I definitely recommend getting a road bike(10 speed). I bought a mountain bike when I didn’t know much about bikes, and every time I take my bike out I regret it. It’s been 8 years! If I could go back in time I would totally have bought a street bike/10 speed.

Neither a cruiser or a mountain bike are great for someone who is looking to ride a bike for serious exercise on the road. Mountain bikes are great for off-roading, but I have never once used mine off-road! Cruisers are nice for meandering and sight-seeing (like at the beach) but they are WAY too heavy to get any good speed and well, you just can’t burn a lot of calories if you are going slow.

Good luck!

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Laura • May 25, 2008 at 5:08 pm

Hi Pastaqueen, I discovered your blog via the New York Times piece a couple of weeks ago and I must say your blog saved me from some pretty boring days at work. Thanks for that! :)

Anyway, I think that in the coming years Urban Planning as a field may very well explode simply because so many cities have evolved into car cultures with under-developed Metro bus systems, where it is not safe or feasible to ride a bike to work. Phoenix is putting in light rails all over, and Denver is expanding their public transit, so hopefully more cities will follow.

I feel incredibly lucky that I don’t own a car right now. I live in New York City, and use the subway every day. I hope you’re right and that this does lead in the long term to healthier people. When I moved here I dropped about 10 pounds from all the walking and I put back on about 5 pounds in what seems to be muscle (I think that’s from the subway stairs). My fear is that instead of improving the infrastructure for public transit and bike transportation the government will just put all their efforts into getting cheap gas again, if that’s even possible.

Promotions like the free breakfast thing are great steps in the right direction. I just hope that cities aren’t waiting to increase public transit options for the magic cheap gas bullet. I don’t know how I’d manage if I were to leave New York and need a car again.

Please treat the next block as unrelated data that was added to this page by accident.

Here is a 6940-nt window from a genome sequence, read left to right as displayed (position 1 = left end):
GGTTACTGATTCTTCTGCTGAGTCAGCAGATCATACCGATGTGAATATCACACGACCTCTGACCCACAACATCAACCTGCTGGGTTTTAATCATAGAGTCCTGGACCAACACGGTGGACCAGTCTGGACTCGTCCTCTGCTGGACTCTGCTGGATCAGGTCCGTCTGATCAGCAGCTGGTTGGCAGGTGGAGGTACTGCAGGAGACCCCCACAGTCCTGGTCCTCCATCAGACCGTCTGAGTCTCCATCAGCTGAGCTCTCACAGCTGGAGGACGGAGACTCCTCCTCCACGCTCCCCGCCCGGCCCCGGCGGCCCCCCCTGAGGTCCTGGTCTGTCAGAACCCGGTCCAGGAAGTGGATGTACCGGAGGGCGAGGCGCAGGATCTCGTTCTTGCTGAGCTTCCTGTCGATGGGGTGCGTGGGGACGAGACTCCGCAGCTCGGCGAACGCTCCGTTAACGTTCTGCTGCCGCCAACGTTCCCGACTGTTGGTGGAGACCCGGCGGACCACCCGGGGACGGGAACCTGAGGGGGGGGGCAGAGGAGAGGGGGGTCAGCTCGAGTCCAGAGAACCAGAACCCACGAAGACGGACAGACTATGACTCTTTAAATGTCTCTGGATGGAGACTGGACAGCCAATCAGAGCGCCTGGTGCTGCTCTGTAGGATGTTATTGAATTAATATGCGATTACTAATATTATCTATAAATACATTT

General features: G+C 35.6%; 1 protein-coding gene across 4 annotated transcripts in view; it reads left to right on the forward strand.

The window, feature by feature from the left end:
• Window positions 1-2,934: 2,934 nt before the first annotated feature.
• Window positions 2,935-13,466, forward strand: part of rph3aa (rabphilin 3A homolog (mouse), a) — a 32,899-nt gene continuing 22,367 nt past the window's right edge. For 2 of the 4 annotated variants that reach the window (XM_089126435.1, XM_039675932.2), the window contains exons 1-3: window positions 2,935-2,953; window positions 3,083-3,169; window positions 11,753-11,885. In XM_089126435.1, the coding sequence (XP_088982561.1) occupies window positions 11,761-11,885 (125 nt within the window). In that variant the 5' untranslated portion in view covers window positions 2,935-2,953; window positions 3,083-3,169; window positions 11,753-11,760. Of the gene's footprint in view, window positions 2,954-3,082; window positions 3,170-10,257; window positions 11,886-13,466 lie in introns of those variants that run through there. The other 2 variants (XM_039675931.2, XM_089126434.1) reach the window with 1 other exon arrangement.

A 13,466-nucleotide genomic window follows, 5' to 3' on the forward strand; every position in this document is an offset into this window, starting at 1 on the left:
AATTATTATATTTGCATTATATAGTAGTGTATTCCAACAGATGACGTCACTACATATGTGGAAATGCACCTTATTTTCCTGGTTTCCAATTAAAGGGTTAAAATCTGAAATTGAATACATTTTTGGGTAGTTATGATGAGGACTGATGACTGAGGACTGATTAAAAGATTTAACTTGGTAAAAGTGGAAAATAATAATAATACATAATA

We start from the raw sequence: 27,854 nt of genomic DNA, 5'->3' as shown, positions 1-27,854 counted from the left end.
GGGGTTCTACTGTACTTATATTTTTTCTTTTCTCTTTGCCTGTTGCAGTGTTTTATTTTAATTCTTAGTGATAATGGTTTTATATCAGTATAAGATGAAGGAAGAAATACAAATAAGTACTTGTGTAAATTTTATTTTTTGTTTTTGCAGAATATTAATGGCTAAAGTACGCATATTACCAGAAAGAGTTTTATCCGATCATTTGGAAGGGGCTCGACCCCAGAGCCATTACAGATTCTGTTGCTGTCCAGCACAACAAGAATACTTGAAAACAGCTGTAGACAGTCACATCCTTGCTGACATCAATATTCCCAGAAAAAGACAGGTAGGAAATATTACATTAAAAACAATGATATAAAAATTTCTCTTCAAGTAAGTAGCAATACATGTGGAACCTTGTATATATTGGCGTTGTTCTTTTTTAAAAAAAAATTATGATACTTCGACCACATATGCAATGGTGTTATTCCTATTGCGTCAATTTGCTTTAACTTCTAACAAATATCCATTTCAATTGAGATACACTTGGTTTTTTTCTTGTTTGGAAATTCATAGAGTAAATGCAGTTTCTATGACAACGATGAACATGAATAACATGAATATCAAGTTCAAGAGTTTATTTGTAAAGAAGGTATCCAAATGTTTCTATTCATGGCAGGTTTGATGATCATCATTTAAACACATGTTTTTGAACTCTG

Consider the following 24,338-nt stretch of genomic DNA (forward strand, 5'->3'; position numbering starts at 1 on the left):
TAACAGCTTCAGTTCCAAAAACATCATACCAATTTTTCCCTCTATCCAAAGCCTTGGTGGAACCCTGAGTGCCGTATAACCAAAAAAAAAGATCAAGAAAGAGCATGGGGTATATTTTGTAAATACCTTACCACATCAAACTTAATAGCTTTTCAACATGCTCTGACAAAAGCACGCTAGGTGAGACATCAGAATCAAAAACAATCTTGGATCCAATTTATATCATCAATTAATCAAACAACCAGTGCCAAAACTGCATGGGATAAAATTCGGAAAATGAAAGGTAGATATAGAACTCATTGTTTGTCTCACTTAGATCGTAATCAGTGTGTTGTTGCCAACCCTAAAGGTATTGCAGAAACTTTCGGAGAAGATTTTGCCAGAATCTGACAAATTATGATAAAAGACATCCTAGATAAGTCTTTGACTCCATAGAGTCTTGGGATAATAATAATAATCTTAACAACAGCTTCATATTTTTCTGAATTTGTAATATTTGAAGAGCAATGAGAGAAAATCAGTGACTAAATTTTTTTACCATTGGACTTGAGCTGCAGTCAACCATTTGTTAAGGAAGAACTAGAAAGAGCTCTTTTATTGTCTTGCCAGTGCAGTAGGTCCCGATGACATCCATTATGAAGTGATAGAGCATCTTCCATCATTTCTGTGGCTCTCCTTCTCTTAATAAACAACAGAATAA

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Sally Parrott Ashbrook • May 25, 2008 at 10:34 pm

I want a cruiser bike, too, PQ! . . . You know, stock in bikes might be one of the only good investments right now.

Maybe I’ll buy a bike at the end of the summer. The catch where I live is that you’re supposed to ride on the street, of course, but that is pretty dangerous with ATL drivers being as they are, especially if you’d be a newbie like I would (not a total newbie–I LIVED on my bike as a kid, but I haven’t ridden in many, many years).

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K • May 26, 2008 at 5:20 am

I’ve been biking to work (and pretty much everywhere else) since last November, and can really recommend it – it wakes me up for the day. I’m really not a morning person, so that’s a huge advantage.

I started out on a very heavy 1990s steel-framed hybrid, then switched to an aluminium-framed commuter bike, and can attest that if you have any hills to climb, a light frame will make a difference. So will more gears, but the lightness is a real help. My husband has a road bike with racer tyres, which is even lighter.

Aluminium frames are light, but less springy than steel ones if you have to go over bad road surfaces or cobbles. I’ve had a quick look at the cruisers and there are both options available. My bike is not a million miles from the cruisers (less pretty, though) and I have found it’s up to most things on-road. I wouldn’t take it on anything rougher than a trail or a towpath, but how often do I actually want to go offroad? Not often.